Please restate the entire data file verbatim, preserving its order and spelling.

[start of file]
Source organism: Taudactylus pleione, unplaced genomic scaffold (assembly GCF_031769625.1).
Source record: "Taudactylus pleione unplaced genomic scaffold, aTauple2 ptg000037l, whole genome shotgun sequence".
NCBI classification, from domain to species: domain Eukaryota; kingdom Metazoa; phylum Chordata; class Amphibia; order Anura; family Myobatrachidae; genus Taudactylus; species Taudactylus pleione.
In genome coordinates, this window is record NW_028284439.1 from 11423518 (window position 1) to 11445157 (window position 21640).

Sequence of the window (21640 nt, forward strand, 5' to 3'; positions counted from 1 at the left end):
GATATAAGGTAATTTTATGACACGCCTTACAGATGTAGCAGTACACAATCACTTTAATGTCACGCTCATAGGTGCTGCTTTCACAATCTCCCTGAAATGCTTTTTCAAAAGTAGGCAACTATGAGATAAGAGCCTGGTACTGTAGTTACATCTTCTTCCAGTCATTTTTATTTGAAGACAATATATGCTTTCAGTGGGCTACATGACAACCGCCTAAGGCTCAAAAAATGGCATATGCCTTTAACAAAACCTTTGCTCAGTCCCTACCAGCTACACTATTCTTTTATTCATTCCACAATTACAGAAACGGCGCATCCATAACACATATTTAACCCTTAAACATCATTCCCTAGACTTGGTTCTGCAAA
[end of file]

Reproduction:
Source organism: Taudactylus pleione, unplaced genomic scaffold (assembly GCF_031769625.1).
Source record: "Taudactylus pleione unplaced genomic scaffold, aTauple2 ptg000037l, whole genome shotgun sequence".
NCBI classification, from domain to species: domain Eukaryota; kingdom Metazoa; phylum Chordata; class Amphibia; order Anura; family Myobatrachidae; genus Taudactylus; species Taudactylus pleione.
In genome coordinates, this window is record NW_028284439.1 from 11423518 (window position 1) to 11445157 (window position 21640).

Sequence of the window (21640 nt, forward strand, 5' to 3'; positions counted from 1 at the left end):
GATATAAGGTAATTTTATGACACGCCTTACAGATGTAGCAGTACACAATCACTTTAATGTCACGCTCATAGGTGCTGCTTTCACAATCTCCCTGAAATGCTTTTTCAAAAGTAGGCAACTATGAGATAAGAGCCTGGTACTGTAGTTACATCTTCTTCCAGTCATTTTTATTTGAAGACAATATATGCTTTCAGTGGGCTACATGACAACCGCCTAAGGCTCAAAAAATGGCATATGCCTTTAACAAAACCTTTGCTCAGTCCCTACCAGCTACACTATTCTTTTATTCATTCCACAATTACAGAAACGGCGCATCCATAACACATATTTAACCCTTAAACATCATTCCCTAGACTTGGTTCTGCAAA